Arts of the Americas
On View: Arts of the Americas Galleries, 5th Floor
Huastec artisans depicted images of death on exquisitely carved shell ornaments. In this example, four human skulls are shown in profile with incised circular eyes, grimacing mouths with radiating speech scrolls, and hair standing up on end along the sagittal suture. The arrow entering through the eye and exiting through the nose may allude to Tlahuizcalpanteuctli, the Lord of Dawn, who is depicted with skeletal attributes in Mesoamerican codices, or pictorial manuscripts, because he was killed by the Sun God with a dart to the head (see nearby illustration).
Artesanos Huastecas representaban imágenes de muerte en ornamentos de concha exquisitamente tallados. En este ejemplo, cuatro calaveras humanas aparecen de perfil, con ojos circulares incisos, bocas en rictus con volutas de palabra, y cabellos erizados a lo largo de la sutura sagital. La flecha que penetra el ojo y sale por la nariz puede aludir a Tlahuizcalpanteuctli, el Dios del Amanecer, el cual se representa con atributos esqueléticos en los códices Mesoamericanos o manuscritos pictóricos ya que fue asesinado por el Dios Solar con un dardo en la cabeza (ver ilustración).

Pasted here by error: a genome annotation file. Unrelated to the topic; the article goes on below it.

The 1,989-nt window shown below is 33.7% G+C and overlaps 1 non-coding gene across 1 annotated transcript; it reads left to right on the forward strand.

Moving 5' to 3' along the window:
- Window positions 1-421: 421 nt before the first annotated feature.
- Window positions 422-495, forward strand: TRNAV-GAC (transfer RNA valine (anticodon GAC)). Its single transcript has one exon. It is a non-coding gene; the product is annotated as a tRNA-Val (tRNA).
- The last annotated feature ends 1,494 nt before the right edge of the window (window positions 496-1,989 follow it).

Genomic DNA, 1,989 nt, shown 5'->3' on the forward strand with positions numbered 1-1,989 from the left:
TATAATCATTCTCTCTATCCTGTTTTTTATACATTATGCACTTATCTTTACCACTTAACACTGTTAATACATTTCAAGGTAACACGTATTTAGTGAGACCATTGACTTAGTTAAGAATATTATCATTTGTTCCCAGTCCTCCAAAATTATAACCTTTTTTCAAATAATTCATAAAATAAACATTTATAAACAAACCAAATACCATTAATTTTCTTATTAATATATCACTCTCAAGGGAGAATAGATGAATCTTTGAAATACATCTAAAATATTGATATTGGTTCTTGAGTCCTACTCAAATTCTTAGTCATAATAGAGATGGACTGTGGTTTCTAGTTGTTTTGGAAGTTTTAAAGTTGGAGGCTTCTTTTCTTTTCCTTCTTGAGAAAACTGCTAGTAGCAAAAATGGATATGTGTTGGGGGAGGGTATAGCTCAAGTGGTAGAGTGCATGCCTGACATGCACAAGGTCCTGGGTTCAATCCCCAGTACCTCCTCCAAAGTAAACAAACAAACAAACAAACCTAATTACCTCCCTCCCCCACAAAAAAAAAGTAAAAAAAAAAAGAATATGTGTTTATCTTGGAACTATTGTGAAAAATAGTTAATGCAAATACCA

3 9/16 x 13/16 x 3 9/16 in. (9 x 2.1 x 9 cm) (show scale)
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Huastec. Pectoral, ca.1250-1521. Shell, 3 9/16 x 13/16 x 3 9/16 in. (9 x 2.1 x 9 cm). Brooklyn Museum, By exchange, 48.149. Creative Commons-BY
overall, 48.149_PS2.jpg. Brooklyn Museum photograph, 2009
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Carved, circular shell pectoral decorated with four profile human skulls incised on the concave surface. The four skull motifs are arranged in a circular frieze bordered by an upper and lower band. Each skull is elaborated with an incised eye, mouth, hair, speech scroll emanating from the mouth, and an arrow entering through the eye and exiting through the nose. There is a circular hole is in the center of the piece, and the negative spaces between the skulls are also cut out. The convex side is undecorated.
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